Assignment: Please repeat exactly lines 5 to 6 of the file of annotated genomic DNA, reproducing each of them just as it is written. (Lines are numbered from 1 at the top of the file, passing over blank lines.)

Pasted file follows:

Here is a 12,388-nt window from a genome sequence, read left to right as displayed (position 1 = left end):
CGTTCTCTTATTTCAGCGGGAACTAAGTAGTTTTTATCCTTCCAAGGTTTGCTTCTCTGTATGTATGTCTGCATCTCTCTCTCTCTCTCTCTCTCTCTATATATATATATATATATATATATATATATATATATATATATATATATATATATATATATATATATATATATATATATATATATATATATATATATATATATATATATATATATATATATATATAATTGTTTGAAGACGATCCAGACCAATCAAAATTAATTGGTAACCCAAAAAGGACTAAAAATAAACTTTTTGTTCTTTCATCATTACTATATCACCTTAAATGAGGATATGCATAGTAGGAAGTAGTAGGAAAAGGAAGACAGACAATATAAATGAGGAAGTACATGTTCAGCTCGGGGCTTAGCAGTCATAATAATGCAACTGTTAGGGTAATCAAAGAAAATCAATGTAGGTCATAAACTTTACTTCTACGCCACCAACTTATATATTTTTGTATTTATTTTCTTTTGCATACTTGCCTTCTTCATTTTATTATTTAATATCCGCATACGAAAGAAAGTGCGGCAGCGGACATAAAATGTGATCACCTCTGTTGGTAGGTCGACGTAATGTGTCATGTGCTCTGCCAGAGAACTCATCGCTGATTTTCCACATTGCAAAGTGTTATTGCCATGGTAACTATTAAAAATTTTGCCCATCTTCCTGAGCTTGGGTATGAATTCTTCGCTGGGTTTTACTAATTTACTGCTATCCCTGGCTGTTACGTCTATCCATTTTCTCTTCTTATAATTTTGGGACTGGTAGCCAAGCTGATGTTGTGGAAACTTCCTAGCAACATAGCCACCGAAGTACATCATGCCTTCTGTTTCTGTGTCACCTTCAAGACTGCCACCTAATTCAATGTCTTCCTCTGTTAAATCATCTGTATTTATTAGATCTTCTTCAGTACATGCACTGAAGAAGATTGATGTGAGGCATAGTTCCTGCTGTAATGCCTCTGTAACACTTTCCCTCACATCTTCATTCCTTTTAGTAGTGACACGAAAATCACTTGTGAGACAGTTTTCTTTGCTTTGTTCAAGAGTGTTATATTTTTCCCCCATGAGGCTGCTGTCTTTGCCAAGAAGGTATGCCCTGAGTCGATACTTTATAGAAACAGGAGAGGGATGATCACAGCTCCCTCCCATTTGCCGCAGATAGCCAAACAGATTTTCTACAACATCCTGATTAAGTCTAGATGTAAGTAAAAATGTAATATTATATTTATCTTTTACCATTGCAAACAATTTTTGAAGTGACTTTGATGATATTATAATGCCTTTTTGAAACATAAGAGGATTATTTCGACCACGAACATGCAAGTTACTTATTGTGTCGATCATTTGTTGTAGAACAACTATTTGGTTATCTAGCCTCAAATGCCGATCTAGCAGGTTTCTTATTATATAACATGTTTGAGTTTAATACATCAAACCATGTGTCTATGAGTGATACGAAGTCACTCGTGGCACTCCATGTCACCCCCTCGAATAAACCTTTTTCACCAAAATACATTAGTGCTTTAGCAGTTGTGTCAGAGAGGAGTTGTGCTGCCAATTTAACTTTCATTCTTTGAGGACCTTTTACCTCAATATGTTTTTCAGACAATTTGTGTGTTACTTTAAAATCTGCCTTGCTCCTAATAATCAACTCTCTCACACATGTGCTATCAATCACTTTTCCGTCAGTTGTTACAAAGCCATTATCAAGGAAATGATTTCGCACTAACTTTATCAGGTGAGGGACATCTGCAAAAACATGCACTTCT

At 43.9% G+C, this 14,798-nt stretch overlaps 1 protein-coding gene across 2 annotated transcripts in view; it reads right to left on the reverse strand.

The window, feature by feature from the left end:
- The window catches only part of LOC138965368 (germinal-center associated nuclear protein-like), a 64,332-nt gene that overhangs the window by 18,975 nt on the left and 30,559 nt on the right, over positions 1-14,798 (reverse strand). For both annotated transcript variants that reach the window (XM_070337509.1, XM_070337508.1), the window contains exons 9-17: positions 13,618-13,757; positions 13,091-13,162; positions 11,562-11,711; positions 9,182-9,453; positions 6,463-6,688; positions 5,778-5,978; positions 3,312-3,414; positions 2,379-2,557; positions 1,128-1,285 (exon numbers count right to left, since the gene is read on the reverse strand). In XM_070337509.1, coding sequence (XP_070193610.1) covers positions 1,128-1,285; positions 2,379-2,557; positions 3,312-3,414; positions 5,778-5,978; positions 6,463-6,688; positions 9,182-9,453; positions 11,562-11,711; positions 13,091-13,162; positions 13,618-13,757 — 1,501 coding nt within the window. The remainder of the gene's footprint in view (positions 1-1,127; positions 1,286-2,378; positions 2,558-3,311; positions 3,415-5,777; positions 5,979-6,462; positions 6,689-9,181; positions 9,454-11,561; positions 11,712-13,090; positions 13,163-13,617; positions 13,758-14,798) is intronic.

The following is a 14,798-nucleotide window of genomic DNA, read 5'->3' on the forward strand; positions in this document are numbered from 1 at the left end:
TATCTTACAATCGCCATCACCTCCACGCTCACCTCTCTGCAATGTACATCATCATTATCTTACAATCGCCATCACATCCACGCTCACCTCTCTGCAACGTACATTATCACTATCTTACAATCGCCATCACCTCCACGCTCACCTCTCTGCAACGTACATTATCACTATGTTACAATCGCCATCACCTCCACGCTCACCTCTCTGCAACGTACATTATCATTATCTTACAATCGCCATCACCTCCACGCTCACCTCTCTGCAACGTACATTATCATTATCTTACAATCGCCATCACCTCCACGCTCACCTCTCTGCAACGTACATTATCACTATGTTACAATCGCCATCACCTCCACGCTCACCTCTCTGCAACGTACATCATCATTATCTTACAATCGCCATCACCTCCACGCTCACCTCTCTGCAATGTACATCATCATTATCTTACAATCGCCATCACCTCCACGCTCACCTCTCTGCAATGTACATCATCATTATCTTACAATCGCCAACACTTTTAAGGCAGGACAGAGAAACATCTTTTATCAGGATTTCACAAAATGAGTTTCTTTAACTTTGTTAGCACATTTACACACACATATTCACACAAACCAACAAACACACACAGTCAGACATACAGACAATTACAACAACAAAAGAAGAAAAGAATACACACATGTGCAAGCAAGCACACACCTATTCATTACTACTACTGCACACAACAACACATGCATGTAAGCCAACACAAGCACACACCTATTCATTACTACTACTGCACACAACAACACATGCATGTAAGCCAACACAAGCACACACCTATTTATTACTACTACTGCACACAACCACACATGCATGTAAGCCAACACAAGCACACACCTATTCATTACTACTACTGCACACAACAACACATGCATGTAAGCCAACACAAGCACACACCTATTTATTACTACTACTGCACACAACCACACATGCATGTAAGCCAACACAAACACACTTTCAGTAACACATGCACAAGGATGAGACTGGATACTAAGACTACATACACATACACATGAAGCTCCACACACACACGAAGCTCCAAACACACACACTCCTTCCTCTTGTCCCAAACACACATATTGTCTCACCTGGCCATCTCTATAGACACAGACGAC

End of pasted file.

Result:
- The window catches only part of LOC138965368 (germinal-center associated nuclear protein-like), a 64,332-nt gene that overhangs the window by 18,975 nt on the left and 30,559 nt on the right, over positions 1-14,798 (reverse strand). For both annotated transcript variants that reach the window (XM_070337509.1, XM_070337508.1), the window contains exons 9-17: positions 13,618-13,757; positions 13,091-13,162; positions 11,562-11,711; positions 9,182-9,453; positions 6,463-6,688; positions 5,778-5,978; positions 3,312-3,414; positions 2,379-2,557; positions 1,128-1,285 (exon numbers count right to left, since the gene is read on the reverse strand). In XM_070337509.1, coding sequence (XP_070193610.1) covers positions 1,128-1,285; positions 2,379-2,557; positions 3,312-3,414; positions 5,778-5,978; positions 6,463-6,688; positions 9,182-9,453; positions 11,562-11,711; positions 13,091-13,162; positions 13,618-13,757 — 1,501 coding nt within the window. The remainder of the gene's footprint in view (positions 1-1,127; positions 1,286-2,378; positions 2,558-3,311; positions 3,415-5,777; positions 5,979-6,462; positions 6,689-9,181; positions 9,454-11,561; positions 11,712-13,090; positions 13,163-13,617; positions 13,758-14,798) is intronic.

The following is a 14,798-nucleotide window of genomic DNA, read 5'->3' on the forward strand; positions in this document are numbered from 1 at the left end: